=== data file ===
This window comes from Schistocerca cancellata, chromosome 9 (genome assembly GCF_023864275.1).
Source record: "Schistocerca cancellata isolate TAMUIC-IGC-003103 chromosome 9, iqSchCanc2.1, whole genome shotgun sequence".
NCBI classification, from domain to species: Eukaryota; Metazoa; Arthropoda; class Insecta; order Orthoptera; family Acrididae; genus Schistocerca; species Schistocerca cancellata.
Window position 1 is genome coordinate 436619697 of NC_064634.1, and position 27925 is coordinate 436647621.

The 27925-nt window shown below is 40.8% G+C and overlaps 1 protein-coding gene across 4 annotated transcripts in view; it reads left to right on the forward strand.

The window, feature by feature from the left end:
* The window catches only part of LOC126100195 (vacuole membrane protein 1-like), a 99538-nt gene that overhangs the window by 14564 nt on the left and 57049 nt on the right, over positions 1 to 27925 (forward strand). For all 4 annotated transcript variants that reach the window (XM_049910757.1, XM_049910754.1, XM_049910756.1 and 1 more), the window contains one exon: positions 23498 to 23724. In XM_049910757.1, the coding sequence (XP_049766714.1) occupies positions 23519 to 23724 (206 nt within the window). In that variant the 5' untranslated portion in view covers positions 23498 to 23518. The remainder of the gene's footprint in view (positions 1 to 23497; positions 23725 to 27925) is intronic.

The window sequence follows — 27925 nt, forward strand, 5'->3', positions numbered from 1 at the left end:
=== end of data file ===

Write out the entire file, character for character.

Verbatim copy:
This window comes from Schistocerca cancellata, chromosome 9 (genome assembly GCF_023864275.1).
Source record: "Schistocerca cancellata isolate TAMUIC-IGC-003103 chromosome 9, iqSchCanc2.1, whole genome shotgun sequence".
NCBI classification, from domain to species: Eukaryota; Metazoa; Arthropoda; class Insecta; order Orthoptera; family Acrididae; genus Schistocerca; species Schistocerca cancellata.
Window position 1 is genome coordinate 436619697 of NC_064634.1, and position 27925 is coordinate 436647621.

The 27925-nt window shown below is 40.8% G+C and overlaps 1 protein-coding gene across 4 annotated transcripts in view; it reads left to right on the forward strand.

The window, feature by feature from the left end:
* The window catches only part of LOC126100195 (vacuole membrane protein 1-like), a 99538-nt gene that overhangs the window by 14564 nt on the left and 57049 nt on the right, over positions 1 to 27925 (forward strand). For all 4 annotated transcript variants that reach the window (XM_049910757.1, XM_049910754.1, XM_049910756.1 and 1 more), the window contains one exon: positions 23498 to 23724. In XM_049910757.1, the coding sequence (XP_049766714.1) occupies positions 23519 to 23724 (206 nt within the window). In that variant the 5' untranslated portion in view covers positions 23498 to 23518. The remainder of the gene's footprint in view (positions 1 to 23497; positions 23725 to 27925) is intronic.

The window sequence follows — 27925 nt, forward strand, 5'->3', positions numbered from 1 at the left end: